It's been a rough few months for the community of Sayreville and its storied high school football program. Parents and community members alike would love to hit the reset button and erase the black eye caused by last season's disturbing sexual hazing allegations.

Hundreds gathered at a Sayreville park in October to honor the victims of alleged sexual hazing incidents in the high school football locker room. (Dino Flammia, Townsquare Media NJ)

Since the news broke in October, the majority of the season was canceled, seven players were charged and, recently, the district let go of the program's head coach and started the search for a new team leader.

Lifelong Sayreville resident Jane Pietraszka said the chaos has fortunately died down since the start of the new year.

"We don't discuss it anymore," she said. "Nobody's talking about it anymore."

Dennis Bello, owner of the nearby Bello's Family Restaurant, agreed "the panic" has disappeared, and more people are looking ahead, instead of wondering what may or may not have happened inside the football locker room.

"The kids had a great program going," he said. "We're very confident that this is a good town and we're going to be fine. We'll move on."

Bello said the situation was more of a hit to morale than business, but he expects a bounce back in both respects when home games return to town this fall.

Sayreville resident Nancy Romanowski, whose niece is a freshman at Sayreville War Memorial High School, said the one bright light for the community has been the reinstatement of the sport for the 2015 season.

"That was the best step to make," she said. "Allowing them to be able to play again next season - I think it gives them something to look forward to."

AP Photo/Julio Cortez

The team's 2014 season was cut short after just three games.

The search for a new head coach launched earlier this month when George Najjar's position was posted on the district website. Najjar had given the school 20 seasons and a handful of state titles.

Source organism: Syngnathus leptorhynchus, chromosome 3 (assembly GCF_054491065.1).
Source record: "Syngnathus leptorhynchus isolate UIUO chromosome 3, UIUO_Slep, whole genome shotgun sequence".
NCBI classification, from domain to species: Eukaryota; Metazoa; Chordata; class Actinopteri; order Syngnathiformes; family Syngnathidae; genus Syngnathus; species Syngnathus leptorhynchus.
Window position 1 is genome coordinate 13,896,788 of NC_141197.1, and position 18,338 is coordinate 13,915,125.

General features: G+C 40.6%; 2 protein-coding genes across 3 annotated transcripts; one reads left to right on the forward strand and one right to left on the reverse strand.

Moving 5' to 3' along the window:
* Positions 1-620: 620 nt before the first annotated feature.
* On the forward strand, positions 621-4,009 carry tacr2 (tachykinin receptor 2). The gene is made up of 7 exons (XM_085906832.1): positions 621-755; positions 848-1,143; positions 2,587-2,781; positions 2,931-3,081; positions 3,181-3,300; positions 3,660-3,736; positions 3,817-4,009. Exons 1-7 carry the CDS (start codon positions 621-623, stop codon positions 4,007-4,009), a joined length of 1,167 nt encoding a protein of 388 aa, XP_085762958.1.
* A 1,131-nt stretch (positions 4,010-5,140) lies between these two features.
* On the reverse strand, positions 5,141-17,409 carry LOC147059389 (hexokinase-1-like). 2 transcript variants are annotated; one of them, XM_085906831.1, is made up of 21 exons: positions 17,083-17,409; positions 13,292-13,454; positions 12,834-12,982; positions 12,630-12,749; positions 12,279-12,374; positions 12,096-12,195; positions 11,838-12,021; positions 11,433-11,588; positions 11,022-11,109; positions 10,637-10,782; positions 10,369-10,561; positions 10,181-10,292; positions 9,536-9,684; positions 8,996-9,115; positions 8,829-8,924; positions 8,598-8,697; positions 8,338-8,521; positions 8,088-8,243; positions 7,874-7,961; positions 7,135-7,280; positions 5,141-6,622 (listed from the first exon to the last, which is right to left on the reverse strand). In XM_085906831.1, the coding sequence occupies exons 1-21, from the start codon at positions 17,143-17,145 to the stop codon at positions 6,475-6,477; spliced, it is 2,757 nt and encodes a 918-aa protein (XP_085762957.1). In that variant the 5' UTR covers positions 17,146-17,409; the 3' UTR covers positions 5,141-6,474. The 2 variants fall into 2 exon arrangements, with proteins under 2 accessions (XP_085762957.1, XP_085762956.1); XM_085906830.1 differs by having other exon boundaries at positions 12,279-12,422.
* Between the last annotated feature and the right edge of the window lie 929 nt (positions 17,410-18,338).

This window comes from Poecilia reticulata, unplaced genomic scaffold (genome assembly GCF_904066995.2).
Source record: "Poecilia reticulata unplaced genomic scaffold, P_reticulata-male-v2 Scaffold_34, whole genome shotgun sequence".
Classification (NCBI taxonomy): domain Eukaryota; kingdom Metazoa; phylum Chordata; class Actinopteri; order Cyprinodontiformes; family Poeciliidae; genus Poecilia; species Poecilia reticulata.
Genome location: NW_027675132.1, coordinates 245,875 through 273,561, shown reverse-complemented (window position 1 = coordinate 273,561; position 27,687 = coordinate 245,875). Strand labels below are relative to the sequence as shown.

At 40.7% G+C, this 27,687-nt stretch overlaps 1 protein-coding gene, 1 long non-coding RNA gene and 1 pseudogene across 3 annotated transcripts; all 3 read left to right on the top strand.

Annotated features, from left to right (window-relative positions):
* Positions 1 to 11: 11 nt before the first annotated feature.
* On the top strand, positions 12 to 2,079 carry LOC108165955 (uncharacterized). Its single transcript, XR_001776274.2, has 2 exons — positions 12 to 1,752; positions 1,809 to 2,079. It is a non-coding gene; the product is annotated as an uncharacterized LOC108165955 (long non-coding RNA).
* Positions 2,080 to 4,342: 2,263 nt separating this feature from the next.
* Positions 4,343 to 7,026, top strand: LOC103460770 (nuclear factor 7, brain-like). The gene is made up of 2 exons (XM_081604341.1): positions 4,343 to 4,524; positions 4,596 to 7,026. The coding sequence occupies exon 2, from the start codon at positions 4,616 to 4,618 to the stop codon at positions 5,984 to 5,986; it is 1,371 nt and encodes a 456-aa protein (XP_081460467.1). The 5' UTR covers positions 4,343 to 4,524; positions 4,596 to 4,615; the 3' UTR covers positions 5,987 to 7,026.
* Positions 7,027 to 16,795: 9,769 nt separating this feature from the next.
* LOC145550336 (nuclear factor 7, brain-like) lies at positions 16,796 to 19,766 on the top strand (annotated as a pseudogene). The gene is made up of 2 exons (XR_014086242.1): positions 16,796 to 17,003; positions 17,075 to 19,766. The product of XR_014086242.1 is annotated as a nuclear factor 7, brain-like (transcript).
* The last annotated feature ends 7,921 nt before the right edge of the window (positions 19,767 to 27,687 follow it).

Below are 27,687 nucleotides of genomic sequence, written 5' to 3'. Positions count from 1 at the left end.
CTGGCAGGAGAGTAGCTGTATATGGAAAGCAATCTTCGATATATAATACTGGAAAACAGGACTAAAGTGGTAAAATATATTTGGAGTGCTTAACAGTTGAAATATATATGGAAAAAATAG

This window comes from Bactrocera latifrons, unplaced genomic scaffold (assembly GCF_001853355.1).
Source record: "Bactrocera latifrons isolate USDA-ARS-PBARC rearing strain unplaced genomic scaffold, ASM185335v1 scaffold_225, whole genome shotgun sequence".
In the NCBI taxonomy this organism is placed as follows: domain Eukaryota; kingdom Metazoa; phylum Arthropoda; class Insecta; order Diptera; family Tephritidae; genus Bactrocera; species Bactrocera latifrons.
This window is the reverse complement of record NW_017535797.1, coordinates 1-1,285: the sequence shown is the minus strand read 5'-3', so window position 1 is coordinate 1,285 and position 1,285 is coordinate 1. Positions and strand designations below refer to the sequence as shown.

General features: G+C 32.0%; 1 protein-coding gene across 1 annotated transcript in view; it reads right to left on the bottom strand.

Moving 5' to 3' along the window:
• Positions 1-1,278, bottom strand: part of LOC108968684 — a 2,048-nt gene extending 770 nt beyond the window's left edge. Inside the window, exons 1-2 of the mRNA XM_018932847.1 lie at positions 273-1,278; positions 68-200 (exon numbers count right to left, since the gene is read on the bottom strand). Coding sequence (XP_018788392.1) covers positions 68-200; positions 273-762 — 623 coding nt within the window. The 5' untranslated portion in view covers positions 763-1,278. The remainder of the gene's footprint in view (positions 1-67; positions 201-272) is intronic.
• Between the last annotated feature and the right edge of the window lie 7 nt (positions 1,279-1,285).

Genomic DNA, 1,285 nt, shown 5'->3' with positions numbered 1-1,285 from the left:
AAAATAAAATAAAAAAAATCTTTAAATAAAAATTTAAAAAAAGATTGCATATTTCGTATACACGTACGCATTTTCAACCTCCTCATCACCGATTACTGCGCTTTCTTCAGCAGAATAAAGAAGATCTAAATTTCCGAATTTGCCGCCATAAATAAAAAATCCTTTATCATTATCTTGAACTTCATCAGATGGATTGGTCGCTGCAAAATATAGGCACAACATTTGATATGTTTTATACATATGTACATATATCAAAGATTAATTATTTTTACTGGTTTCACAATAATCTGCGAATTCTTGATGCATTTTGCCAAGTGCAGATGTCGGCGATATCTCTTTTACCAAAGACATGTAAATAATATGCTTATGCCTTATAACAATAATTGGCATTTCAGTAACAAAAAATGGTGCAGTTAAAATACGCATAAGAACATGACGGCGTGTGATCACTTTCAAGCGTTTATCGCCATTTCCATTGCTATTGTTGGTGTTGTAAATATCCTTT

The superintendent of schools hinted at a "comprehensive" search for a new leader.

Sayreville's athletic director would not respond to a request for comment on the hiring process, but Ted D'Alessio, head of the Directors of Athletics Association of New Jersey, said a typical search committee usually consists of several faculty members, as well as present and past student-athletes.

"I would assume and even recommend that the school district cast a very wide net - even beyond the borders of the state - in their search," D'Alessio said.

Despite the mess that halted last season, fierce competition is predicted for the job, given the program's history of success.

Andy Sliwoski, former assistant coach at Manalapan High School, insisted the Sayreville head coach is a highly sought-after position, but applicants should be aware there's plenty of baggage that comes with it.

"I think you're definitely going to need the right guy in there to take the job because they're going to be looked at with scrutiny from this point forward," Sliwoski said.

Najjar remains suspended from his other position at the school as physical education teacher. No coaches have been charged in connection with the four alleged hazing incidents that occurred over a span of 10 days in September.